Photograph — ISG

Universal health coverage (UHC) took centre stage at this month’s United National General Assembly, with world leaders attending the first-ever high-level meeting focused on the issue. In fact, not only did heads of State, health leaders, policymakers and UHC champions attend the meeting but together they obtained “the most comprehensive agreement ever reached on global health”: a commitment to achieving Universal Health Coverage by 2030.

In spite of international stereotypes of healthcare on the continent, African leaders were particularly active in the discussions surrounding UHC. Rwandan President Paul Kagame underlined its importance in his speech, pitching the “transformational potential” of UHC at the top of the global health agenda. He also released an op-ed alongside WHO Director Tedros Adhanom Ghebreyesus, drawing attention to just some of the steps which African nations have already taken toward achieving this ambitious goal.

Indeed, Rwanda has managed to extend health insurance to 90 percent of its population through the Mutuelle de Santé scheme, which has been credited with lowering the country’s maternal and infant mortality rates by 77 percent and 70 percent respectively since the turn of the century. The scheme has been hailed as one of the most successful on the continent, and serves as an example for other developing countries.

“[The Mutuelle de Santé scheme] shows that it is possible for countries at every income level to make health care affordable and accessible for all,” President Kagame told leaders gathered at the UNGA. Kagame also called on world leaders to replenish the epidemic-fighting Global Fund and the Vaccine Alliance, Gavi, existing global initiatives that need to be sustained for the good of Africa- and the rest of the world.

“Universal access to health care is a defining feature of the modern social contract. Good health affords people dignity and enables them to use their talents to the full… No parent should have to choose between food and medicine for their families,” he added.

Senegalese leader Macky Sall also drew on his own country’s experience when he addressed the high-level meeting on UHC. When Sall was first elected in 2012, a mere one-fifth of Senegalese citizens had formal healthcare coverage; the mortality rate for women and men was 168 and 233 per 1,000 adults respectively, and the mortality rate for infants was 55.9 per 1,000 live births. Life expectancy at birth was barely more than 65 years.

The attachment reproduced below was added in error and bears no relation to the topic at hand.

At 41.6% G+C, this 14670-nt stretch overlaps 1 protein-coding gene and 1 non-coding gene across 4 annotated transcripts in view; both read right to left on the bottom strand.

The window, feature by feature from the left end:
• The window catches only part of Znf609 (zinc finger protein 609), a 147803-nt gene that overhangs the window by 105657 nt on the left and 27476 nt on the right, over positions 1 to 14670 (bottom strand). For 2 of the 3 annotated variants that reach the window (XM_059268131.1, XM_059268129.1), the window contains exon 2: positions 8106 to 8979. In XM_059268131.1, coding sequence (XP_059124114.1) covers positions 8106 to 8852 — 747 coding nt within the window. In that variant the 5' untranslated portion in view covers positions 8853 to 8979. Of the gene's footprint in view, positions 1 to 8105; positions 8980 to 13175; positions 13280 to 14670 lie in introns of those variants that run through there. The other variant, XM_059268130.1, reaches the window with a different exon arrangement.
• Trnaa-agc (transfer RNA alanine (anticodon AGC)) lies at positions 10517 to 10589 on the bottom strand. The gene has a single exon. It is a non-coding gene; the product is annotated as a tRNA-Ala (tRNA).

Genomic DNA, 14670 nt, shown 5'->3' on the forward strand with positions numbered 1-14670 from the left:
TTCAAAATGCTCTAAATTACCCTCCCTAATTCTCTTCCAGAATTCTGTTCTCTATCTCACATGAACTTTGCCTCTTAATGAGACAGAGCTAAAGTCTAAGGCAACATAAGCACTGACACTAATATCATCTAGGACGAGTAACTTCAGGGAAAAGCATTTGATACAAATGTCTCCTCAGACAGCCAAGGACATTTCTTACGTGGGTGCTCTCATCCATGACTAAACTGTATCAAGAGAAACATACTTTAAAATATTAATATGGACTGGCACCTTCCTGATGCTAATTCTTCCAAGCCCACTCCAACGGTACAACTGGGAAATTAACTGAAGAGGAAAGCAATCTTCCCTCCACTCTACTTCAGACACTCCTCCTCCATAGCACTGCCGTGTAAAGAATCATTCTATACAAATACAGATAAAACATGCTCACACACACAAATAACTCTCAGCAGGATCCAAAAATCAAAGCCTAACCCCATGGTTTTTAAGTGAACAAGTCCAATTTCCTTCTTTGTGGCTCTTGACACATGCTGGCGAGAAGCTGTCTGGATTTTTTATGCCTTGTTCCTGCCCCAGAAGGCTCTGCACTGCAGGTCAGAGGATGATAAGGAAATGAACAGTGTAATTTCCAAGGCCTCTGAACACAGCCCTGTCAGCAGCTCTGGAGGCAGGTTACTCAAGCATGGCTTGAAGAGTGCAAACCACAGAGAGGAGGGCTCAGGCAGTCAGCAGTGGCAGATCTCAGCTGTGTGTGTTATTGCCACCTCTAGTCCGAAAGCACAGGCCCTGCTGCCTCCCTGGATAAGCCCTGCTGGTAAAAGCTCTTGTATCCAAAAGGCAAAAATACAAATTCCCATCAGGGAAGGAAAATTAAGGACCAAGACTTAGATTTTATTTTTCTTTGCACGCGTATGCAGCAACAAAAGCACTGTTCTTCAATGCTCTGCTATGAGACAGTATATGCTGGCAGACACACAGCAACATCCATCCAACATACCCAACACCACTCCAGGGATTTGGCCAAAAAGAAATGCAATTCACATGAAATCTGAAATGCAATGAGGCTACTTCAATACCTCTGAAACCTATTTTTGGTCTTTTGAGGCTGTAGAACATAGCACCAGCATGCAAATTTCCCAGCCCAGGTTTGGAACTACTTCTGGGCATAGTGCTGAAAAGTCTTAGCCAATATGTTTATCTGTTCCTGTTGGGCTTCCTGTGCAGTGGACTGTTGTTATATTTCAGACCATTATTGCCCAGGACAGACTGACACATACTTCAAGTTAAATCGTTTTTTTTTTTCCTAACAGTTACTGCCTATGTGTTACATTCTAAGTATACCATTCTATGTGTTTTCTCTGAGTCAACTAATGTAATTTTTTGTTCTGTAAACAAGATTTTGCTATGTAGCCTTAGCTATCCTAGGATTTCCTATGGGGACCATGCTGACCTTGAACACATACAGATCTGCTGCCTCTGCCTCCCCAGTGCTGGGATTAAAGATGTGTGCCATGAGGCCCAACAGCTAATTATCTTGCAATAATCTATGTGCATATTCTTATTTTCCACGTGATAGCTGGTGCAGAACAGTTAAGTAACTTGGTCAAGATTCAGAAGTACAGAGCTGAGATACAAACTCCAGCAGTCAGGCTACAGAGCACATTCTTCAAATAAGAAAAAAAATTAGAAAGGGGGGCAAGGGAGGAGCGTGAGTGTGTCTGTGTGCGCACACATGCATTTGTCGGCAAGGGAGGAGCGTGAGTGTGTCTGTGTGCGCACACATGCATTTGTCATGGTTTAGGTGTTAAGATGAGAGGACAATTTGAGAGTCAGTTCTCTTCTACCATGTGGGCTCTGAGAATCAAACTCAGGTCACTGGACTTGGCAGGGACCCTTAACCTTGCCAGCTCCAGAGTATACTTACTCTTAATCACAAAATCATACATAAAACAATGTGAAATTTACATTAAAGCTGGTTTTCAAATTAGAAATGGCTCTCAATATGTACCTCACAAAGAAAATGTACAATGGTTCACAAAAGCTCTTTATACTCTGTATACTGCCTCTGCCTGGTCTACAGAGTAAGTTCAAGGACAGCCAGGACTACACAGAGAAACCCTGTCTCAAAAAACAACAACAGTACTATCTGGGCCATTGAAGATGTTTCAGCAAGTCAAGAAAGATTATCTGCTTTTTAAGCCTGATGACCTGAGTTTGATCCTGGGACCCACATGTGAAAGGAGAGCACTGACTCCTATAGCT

Today, the mortality rate for adults is down to less than 6 deaths per 1,000 people, and the infant mortality rate has dropped to 31 deaths per 1,000 live births. Life expectancy has also risen to 67.75 years and is set to continue to rise in the decade to come.

Such significant progress is thanks in no small part to the national agency L’Agence de Couverture Maladie Universelle du Sénégal (CMU), charged with extending healthcare coverage to the whole population, with a target of 75 percent coverage by 2021. Set up in 2015, the agency now provides insurance coverage for roughly 3 million citizens in 552 communities in an attempt to reduce social inequalities.

One way the agency hopes to reach the 2021 milestone is through the launch of a new digital platform designed to boost health coverage via payment digitisation and more reliable record-keeping. Rolled out with the support of several partners, the digitisation of payments initiative falls under a broader agenda launched by Prime Minister Mahammed Abdallah Dionne in November 2018. “The digital transformation of the CMU is the solution provided by Senegal to address the global issue of universal health coverage,” Dionne claims, “its main objective is to enhance the quality of life of its population.”

“The implementation of this platform should accelerate the achievement of the [health-related] Sustainable Development Goals…digital payments are a genuine asset because they reduce costs, increase transactions and facilitate the participation of third parties who want to sign up a close friend or family member,” adds Madam Priya Gajraj, UN Resident Coordinator in Senegal.

But Senegal is not the only country to have made great progress in a surprisingly short time when it comes to providing care to the most vulnerable of its population. Similar leaps forward have been recorded in Kenya, which launched its own pilot phase for UHC, with some 3.2 million people from the Kisumu, Machakos, Nyeri and Isiolo counties to benefit from free, government-provided health services. The UHC package is designed to cater for the unemployed, who are not automatically covered by the National Health Insurance Fund (NHIF) and will include consultation, mental illness and emergency health care services.

According to the World Health Organization, Kenya’s maternal mortality rate remains high at 488 maternal deaths per 100,000 live births. Improvement in the realm of maternal health has been slow. Accordingly, maternal and child health has been identified as key target areas for Kenyan UHC, with households typically spending more on maternal and child health complications due to lack of medical cover. At present, Kenya ranks 39th globally for under-five deaths.

A global goal of universal health coverage – that is, access to quality preventative, curative and palliative health services regardless of an individual’s ability to pay – is a lofty one indeed. Rwanda, Senegal and Kenya have taken important steps towards better healthcare and their experience should be considered by other African countries hoping to improve the wellbeing of their populations. As this year’s UNGA showed, African leaders are ready to take on the challenge.

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